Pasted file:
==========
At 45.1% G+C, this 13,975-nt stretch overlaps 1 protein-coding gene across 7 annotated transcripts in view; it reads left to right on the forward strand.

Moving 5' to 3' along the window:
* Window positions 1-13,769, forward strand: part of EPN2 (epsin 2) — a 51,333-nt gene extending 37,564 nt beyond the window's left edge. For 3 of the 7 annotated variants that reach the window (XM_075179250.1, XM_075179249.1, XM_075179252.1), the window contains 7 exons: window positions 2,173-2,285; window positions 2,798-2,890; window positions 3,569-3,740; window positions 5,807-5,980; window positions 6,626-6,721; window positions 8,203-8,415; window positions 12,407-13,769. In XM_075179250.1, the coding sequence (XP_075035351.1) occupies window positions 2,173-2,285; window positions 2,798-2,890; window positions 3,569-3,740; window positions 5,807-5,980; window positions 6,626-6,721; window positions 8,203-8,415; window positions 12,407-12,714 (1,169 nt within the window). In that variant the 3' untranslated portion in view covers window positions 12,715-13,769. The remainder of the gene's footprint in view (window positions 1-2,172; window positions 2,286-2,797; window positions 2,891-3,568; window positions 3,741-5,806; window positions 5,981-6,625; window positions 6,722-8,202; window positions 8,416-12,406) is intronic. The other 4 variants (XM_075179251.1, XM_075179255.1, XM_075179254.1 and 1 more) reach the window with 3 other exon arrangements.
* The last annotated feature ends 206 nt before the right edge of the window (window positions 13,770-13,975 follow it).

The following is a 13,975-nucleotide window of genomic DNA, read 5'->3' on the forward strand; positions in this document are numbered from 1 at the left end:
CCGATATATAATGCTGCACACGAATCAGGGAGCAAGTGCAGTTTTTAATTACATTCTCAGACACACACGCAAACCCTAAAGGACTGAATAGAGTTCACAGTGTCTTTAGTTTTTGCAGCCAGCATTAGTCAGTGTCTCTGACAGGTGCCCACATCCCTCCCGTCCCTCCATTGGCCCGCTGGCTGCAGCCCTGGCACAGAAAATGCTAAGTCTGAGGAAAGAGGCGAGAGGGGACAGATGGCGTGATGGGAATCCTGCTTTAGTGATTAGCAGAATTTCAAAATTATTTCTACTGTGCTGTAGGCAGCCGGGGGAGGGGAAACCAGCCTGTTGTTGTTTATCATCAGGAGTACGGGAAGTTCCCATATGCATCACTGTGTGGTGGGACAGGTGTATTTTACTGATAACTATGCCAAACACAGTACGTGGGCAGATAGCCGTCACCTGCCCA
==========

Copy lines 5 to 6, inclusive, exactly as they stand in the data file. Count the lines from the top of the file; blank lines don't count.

The following is a 13,975-nucleotide window of genomic DNA, read 5'->3' on the forward strand; positions in this document are numbered from 1 at the left end:
CCGATATATAATGCTGCACACGAATCAGGGAGCAAGTGCAGTTTTTAATTACATTCTCAGACACACACGCAAACCCTAAAGGACTGAATAGAGTTCACAGTGTCTTTAGTTTTTGCAGCCAGCATTAGTCAGTGTCTCTGACAGGTGCCCACATCCCTCCCGTCCCTCCATTGGCCCGCTGGCTGCAGCCCTGGCACAGAAAATGCTAAGTCTGAGGAAAGAGGCGAGAGGGGACAGATGGCGTGATGGGAATCCTGCTTTAGTGATTAGCAGAATTTCAAAATTATTTCTACTGTGCTGTAGGCAGCCGGGGGAGGGGAAACCAGCCTGTTGTTGTTTATCATCAGGAGTACGGGAAGTTCCCATATGCATCACTGTGTGGTGGGACAGGTGTATTTTACTGATAACTATGCCAAACACAGTACGTGGGCAGATAGCCGTCACCTGCCCA